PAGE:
Judt: The historian’s first responsibility is to get it right—to find out what happened in the past, think of some way to convey it which is both effective and true, and do it. But if you are a historian of, say, medieval social life, then you don’t necessarily have a civic obligation to get out there in the public square and give speeches about what is wrong with wife dunking. It happened a long time ago; it’s no longer an issue; and the historian can deal with it professionally and not have to feel moral responsibility in his other capacity as a member of the community. But I don’t think that historians of the 20th century, particularly of Europe’s 20th century, have that option. The historian’s task is not to disrupt for the sake of it, but it is to tell what is almost always an uncomfortable story and explain why the discomfort is part of the truth we need to live well and live properly. A well organized society is one in which we know the truth about ourselves collectively, not one in which we tell pleasant lies about ourselves. Historians have a special role in this, probably a more important role than moralists. The latter start from some sort of universal set of propositions that may in fact not be shared by many of their audience, whereas the historian is simply saying, “Look, this is something you all share, because it is part of your common past. You have this in common, and you have to recognize it.” So, yes, we have a disruptive duty. This is one of the reasons why I get so annoyed with those of my colleagues who only write for each other. We have a duty to the larger community. We can only perform that duty by writing good professional history, but we do have that duty. I’ll give you a practical example. When the Papon trial happened in France in 1997—the only major trial of a Vichy war criminal—the prosecution asked historians of Vichy to testify in the French courts as expert witnesses to set the context for the accused’s behavior. Most of them refused, not wanting to get involved in a tricky public arena, but also on the grounds that it was not the historian’s duty to enter a court of law. The historian writes books, and that’s it. But Robert Paxton of Columbia University, who wrote the first book on Vichy France that blew open the whole debate in 1952, agreed to serve as an expert witness and played a crucial role informing the trial not only of the real world of France in 1942, but also of what was morally and politically possible in terms of personal choices and courage for a bureaucrat in that time and place. That seems to be the role of the historian as it should be: it is truthful but inevitably therefore disruptive.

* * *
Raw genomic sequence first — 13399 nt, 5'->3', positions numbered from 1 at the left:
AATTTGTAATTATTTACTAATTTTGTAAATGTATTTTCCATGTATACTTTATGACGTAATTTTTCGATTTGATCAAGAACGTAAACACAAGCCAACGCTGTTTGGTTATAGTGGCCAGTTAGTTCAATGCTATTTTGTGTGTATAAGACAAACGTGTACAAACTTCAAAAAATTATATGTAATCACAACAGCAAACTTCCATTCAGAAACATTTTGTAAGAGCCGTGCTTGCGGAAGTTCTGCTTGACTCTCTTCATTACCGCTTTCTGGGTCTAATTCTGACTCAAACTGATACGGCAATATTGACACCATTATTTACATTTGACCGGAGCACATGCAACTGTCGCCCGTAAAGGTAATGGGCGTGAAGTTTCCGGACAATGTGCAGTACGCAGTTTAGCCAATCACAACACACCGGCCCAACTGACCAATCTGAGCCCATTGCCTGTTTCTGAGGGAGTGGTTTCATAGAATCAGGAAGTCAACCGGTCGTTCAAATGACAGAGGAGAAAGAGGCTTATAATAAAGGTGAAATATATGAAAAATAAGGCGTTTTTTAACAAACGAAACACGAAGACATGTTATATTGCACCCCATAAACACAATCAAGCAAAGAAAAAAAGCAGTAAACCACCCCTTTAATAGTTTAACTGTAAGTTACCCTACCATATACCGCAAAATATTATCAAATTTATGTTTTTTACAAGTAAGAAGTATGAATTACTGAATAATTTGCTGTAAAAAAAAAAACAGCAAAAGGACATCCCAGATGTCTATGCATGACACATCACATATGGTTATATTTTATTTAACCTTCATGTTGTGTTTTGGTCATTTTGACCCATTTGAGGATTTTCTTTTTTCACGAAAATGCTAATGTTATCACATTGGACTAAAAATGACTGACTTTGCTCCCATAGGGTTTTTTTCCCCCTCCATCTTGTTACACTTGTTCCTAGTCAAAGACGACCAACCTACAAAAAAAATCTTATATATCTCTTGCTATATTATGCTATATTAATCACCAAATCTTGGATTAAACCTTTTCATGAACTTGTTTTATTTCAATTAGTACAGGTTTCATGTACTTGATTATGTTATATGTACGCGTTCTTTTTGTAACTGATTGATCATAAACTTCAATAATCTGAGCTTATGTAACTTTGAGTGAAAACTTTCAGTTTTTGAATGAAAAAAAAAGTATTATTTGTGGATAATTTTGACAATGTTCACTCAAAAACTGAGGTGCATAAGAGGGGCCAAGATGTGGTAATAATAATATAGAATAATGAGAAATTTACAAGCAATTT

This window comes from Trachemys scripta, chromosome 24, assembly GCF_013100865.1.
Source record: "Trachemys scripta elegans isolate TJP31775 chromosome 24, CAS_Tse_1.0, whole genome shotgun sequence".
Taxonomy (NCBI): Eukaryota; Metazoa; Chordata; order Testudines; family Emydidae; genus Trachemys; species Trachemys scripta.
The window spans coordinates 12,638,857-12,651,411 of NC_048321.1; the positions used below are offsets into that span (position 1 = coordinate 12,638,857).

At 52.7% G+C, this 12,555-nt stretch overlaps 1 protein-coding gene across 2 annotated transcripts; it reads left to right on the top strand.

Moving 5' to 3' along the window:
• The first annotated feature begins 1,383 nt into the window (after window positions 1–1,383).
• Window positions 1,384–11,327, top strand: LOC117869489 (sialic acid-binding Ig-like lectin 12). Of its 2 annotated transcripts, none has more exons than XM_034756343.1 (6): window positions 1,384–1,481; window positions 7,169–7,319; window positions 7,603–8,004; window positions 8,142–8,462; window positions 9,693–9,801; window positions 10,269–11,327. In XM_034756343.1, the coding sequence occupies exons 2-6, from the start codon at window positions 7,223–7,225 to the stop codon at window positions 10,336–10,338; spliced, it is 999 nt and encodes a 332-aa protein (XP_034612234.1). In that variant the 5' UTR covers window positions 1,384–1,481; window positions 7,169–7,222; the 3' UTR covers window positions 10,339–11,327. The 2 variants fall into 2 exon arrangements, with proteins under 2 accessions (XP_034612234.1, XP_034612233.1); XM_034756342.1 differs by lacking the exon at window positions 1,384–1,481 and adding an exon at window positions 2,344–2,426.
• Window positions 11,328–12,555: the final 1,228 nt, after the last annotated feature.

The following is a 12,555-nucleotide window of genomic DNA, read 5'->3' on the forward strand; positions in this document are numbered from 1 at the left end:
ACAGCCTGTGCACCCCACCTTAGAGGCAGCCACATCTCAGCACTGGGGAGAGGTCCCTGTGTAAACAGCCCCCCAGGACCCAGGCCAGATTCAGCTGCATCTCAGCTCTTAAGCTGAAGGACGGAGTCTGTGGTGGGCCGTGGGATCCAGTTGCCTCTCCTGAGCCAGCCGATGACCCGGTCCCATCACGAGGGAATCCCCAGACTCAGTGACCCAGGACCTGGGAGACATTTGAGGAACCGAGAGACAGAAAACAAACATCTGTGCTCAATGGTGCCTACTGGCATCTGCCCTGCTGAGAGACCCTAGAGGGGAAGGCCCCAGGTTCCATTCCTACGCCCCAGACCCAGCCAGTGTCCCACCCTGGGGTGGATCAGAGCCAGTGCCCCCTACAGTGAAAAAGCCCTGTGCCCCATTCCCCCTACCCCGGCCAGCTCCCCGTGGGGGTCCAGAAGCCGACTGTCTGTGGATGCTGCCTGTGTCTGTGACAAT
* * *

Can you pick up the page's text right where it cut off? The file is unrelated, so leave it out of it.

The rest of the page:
The Trials of Tony Judt, The Chronicle Review, January 6, 2010.